do and that a mistake would be made if
It waa built. The council thought that a
double aewer would carry off a double
amount of aewerage, but thia the engin
eer showed would' not be the case on ac
count of tha extra friction. Nevertheless,
the sewer was ordered built and the con
tract let to Hugh Murphy.
Mr. Rosewater then told the contractor
to be on his guard while doing the work
for if a heavy storm came the rain would
plit the plpea. Mr. Murphy took the ad
vise given and filed with the council a
protest to protect himself. The protest
was refused. Luckily for the contractor,
though, he completed his work and the
sewer waa accepted before a storm came.
Lers than one month after this, how
ever, a terrific storm came and the rain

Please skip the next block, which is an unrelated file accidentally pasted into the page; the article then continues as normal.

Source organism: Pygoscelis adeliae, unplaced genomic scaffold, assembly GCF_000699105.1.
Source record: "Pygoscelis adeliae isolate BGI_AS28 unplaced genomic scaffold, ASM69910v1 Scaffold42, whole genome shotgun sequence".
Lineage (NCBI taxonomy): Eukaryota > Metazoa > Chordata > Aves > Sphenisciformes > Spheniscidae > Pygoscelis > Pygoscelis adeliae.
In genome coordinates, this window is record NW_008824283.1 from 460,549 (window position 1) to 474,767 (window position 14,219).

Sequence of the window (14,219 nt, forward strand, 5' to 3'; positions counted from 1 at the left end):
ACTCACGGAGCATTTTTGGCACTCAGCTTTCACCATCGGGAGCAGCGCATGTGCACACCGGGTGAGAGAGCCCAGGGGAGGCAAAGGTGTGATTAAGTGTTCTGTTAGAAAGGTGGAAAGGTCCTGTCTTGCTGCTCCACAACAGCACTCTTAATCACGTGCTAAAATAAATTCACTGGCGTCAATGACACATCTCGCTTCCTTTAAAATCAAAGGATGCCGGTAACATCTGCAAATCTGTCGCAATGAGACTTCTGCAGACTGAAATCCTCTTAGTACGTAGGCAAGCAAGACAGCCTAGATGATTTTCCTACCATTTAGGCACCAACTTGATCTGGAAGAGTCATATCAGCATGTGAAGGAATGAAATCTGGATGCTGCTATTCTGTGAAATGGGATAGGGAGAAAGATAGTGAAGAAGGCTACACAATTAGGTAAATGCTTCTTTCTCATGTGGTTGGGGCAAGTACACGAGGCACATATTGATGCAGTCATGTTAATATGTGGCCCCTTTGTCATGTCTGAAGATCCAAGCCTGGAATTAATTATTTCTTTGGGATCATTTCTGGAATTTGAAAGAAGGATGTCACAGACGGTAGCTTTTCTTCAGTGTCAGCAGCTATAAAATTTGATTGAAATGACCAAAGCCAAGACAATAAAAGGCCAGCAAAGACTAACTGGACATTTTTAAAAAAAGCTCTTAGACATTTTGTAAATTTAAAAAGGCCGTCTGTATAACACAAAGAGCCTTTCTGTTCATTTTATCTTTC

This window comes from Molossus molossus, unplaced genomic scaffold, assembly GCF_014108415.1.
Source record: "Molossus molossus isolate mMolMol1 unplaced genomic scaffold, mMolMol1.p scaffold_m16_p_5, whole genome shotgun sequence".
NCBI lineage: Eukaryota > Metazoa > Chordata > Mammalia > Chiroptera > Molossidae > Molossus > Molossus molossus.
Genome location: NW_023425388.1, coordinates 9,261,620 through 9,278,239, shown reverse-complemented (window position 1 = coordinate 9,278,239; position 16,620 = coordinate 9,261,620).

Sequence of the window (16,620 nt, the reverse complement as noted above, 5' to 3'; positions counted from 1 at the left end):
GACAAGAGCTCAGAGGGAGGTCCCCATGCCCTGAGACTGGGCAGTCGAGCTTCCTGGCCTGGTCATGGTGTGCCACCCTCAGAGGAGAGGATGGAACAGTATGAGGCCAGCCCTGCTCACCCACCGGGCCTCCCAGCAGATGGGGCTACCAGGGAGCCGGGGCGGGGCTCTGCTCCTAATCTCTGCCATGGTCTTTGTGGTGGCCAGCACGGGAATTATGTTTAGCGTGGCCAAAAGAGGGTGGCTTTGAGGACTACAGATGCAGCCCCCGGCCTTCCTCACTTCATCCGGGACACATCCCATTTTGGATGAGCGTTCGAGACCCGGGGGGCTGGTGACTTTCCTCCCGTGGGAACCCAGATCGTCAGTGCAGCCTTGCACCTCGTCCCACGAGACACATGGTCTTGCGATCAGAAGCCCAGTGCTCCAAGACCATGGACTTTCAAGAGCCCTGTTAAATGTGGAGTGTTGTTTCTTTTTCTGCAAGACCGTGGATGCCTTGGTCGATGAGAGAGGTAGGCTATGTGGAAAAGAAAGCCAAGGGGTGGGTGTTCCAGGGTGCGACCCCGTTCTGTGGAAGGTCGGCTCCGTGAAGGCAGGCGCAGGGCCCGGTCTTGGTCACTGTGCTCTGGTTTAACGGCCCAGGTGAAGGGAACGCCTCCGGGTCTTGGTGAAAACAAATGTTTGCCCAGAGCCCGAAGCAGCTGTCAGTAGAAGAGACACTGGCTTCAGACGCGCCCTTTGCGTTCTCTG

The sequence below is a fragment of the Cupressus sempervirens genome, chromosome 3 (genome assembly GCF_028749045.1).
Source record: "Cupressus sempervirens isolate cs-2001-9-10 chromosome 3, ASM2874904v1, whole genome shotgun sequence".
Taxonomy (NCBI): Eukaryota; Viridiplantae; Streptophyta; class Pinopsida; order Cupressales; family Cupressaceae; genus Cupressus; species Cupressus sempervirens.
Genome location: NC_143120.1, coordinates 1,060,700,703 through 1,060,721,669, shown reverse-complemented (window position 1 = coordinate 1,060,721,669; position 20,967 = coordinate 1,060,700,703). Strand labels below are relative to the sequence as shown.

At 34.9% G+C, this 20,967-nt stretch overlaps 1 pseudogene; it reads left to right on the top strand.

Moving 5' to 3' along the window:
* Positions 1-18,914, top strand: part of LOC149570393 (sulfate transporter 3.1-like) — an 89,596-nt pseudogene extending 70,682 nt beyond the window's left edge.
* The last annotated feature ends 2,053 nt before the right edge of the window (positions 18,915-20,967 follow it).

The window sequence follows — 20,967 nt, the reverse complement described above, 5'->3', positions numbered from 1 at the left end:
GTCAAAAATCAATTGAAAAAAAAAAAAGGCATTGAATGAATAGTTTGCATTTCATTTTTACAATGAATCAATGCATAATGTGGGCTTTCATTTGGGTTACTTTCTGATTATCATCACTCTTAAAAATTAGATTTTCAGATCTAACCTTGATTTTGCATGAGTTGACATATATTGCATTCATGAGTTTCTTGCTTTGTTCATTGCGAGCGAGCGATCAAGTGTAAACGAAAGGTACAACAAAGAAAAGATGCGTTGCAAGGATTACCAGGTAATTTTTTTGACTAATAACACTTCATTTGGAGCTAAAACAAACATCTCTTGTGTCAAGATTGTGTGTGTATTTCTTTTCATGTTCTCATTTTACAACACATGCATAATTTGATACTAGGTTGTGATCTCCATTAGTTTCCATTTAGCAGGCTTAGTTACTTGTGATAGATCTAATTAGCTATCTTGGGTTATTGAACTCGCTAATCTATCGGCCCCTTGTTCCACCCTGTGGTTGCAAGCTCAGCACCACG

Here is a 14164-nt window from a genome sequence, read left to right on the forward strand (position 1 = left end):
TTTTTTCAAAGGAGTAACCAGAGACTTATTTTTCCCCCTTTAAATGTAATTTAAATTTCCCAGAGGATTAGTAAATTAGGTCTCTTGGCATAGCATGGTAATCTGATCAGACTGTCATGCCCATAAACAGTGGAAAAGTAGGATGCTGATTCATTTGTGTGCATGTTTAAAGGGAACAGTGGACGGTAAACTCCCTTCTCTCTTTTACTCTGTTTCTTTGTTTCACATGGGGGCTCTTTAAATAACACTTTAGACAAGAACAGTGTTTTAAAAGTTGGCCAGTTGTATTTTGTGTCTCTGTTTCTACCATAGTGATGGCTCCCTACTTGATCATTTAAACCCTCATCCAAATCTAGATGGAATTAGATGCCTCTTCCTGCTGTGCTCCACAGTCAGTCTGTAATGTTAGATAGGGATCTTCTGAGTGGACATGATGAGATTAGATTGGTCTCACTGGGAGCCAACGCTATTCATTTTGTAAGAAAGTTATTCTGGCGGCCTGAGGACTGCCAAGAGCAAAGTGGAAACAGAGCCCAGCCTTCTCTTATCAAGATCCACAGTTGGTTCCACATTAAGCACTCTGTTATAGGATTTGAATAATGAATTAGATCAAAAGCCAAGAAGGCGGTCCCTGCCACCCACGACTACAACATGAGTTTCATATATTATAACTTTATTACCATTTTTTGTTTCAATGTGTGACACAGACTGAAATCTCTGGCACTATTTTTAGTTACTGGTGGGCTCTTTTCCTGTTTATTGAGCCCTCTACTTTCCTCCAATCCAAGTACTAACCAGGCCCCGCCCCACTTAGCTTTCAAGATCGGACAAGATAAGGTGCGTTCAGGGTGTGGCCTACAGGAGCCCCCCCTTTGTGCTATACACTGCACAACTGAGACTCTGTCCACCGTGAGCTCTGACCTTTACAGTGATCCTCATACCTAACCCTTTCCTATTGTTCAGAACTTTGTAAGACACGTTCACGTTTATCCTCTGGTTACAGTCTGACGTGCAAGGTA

fell In torrents. The double barrelled
sewer waa split in a number of places,
manholes were lifted up throughout almost
Its entire length, and aa far weat as
Twenty-fourth and Cuming streets . the
PRETPAniNQ CONCRETE FOR THE BIO SEWER.
The storm damage waa repaired and new
suctions replaced those which were split,
but year after year following the aame
thing happened, though the damage In
later yeara waa not so disastrous.
In 1892, one year after the double Ixard
sewer was built. Mayor Bemls appointed
Andrew Rosewater city engineer again and
the city voted aewer bonds in the sum of
$1),000. The new city engineer then be
gan Investigating as to the best method of
relieving the congested sewerage condition
on the north side, the Izard aewer being In
tended to drain the large area of 5, C00 acres.
After looking over the ground thoroughly
he built two sewers with a fall lo the
north, the outlet being In a creek which